KM: We were on that Coachella Cruise, and we had those three goddam piña coladas in that bungalow where they had grass. [El] was like, ‘Fuck, let’s do it together.’ We were going to do an EP together. We got back, and I had a week in January before I had to do Europe. I went up to the cabin and we did that. Then, after 30 days in Europe, I went back down to New York in April.
AC: El-P, you said earlier that you two tried to not take things too seriously on this album.
EP: We hold ourselves in high regard. We take our music seriously. We take expressing what we want to express seriously, and we take ourselves as men seriously in the sense that we’re not the type of dudes who think there’s any reason why anybody else in the world should not be respectful of us. But we also have a sense of humor.
When I’m saying ‘Riverdance cleats on your face,’ of course I’m not going to do that. I’d never even pretend that I’m going to do that. I’m not the tough guy that I am on the record. What we’re doing is a totally different thing. We’re just creating a reality and having a helluva lot of fun with it. I’m not going to ask that anybody take my stance on dolphin rape seriously. We’re not clowns. We’re not asking anything from anyone other than to just listen to our shit.
There are songs on the record that are very serious and fall in line with us intellectually and how we think about the world. I don’t have to crack a newspaper to write a song that should be taken seriously. I’m an attentive human who’s aware of the world around him, and that seeps into my music all the time. It’s all in the context of my personality, which is that I have a humor to me that I always maintain. There’s comedy in tragedy. Sometimes stress is so over the top – tragedy and pain and concern – that it gets sucked out the other end and becomes the funniest thing in the world.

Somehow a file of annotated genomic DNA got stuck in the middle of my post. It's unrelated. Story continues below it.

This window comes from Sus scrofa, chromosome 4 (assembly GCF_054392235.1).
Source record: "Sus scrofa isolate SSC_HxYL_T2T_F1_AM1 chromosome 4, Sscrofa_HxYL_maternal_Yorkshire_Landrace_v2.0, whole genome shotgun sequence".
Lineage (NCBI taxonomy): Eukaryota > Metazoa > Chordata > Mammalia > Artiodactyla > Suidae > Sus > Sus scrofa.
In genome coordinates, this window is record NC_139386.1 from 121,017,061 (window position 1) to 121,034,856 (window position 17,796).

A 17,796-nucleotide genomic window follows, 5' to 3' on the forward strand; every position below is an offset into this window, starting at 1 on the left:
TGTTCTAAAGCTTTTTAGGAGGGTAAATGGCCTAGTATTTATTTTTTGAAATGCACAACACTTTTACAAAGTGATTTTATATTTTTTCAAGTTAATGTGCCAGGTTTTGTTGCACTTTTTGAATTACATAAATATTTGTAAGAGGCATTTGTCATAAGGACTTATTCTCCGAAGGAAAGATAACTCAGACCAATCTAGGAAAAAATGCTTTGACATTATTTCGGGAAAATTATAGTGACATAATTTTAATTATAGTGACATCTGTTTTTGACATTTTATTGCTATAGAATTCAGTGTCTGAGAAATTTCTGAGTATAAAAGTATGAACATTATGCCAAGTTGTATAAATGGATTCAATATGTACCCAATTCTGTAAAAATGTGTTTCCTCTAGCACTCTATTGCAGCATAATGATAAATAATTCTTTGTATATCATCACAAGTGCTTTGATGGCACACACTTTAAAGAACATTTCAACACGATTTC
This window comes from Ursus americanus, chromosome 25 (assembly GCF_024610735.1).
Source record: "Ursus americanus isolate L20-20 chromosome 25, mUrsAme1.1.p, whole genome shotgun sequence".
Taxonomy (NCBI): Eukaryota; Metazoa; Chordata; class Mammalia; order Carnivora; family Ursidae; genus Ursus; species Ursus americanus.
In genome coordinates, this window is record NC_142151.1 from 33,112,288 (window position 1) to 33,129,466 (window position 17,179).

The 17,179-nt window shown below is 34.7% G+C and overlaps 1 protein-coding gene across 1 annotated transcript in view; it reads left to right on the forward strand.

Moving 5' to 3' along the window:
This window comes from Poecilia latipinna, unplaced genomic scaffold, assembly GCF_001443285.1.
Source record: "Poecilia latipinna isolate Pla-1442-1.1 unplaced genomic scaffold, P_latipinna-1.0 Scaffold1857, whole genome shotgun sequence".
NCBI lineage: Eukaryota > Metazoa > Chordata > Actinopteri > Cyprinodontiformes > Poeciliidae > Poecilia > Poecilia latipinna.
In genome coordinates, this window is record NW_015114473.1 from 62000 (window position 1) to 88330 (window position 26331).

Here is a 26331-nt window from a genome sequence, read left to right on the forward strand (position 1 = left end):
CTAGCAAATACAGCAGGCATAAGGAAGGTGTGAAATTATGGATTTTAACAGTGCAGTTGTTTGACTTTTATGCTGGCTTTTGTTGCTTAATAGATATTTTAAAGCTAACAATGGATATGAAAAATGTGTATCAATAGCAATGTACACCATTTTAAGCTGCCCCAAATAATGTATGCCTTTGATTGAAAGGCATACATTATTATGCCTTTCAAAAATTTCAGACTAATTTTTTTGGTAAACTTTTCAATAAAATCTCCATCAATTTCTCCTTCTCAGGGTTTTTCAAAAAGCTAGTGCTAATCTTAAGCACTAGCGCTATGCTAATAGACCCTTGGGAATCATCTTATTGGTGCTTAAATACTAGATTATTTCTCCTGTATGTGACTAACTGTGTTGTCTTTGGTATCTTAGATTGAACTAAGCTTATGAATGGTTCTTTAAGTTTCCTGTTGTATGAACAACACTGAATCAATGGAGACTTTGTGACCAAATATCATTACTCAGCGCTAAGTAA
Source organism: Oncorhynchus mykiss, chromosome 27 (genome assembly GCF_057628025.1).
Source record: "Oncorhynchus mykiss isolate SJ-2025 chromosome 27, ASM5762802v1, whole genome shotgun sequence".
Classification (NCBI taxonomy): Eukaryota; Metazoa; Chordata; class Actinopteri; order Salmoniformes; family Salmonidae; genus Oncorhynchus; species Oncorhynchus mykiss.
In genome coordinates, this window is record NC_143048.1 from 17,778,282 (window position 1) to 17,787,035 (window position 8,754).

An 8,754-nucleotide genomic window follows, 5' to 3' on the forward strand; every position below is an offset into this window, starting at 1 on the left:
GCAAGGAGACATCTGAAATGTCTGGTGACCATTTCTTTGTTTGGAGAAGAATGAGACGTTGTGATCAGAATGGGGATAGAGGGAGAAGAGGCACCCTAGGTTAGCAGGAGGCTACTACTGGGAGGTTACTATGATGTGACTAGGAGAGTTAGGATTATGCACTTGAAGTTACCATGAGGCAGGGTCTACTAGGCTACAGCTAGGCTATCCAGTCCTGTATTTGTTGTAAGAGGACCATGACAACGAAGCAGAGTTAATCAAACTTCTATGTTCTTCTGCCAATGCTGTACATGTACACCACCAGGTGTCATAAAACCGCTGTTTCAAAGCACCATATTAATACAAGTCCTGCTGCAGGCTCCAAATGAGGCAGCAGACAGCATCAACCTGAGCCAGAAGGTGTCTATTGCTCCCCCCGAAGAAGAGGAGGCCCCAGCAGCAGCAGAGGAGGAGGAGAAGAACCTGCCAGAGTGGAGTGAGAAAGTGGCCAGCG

AC: Mike, in the past you’ve expressed a disdain for tribute records. We just saw a jury acquit George Zimmerman of murder charges in the death of Trayvon Martin. How should artists looking to memorialize the fallen move forward?
KM: Tribute records should come from a very real place. Self-destruction came from a groupthink of rappers that we’re either about it or stepped off whatever they were on to say, ‘I, too, am about it.’ That’s different than making a Trayvon Martin record just to have one. It’s disrespectful to bring those things up. El and I lead lives that explain what we rap about. We’ve made sacrifices to be who we are. There are some things we’ve given up, and for that sacrifice, I hold that pretty seriously. I’m not saying I’m right and you’re wrong. I’m just saying I don’t appreciate it. Unless that’s something you live for and speak of in some consistent basis, then I don’t have the capacity to believe.
EP: Nobody has to be right all the time. You don’t have to be right. Being wrong is totally acceptable for an artist. But I do think that it’s important for people to constantly keep in touch with multiple sides of who they are and what they’re about in their music. That’s why people like me and Mike have dodged the conscious rapper label. We don’t present ourselves as people who are better than anyone, or who really know. We just engage with ideas and do it in a context of real people who are just as weird and fucked up as anybody else. If Mike were to make a song that directly addressed something like Trayvon Martin as it’s interacted with him, there’s a real context.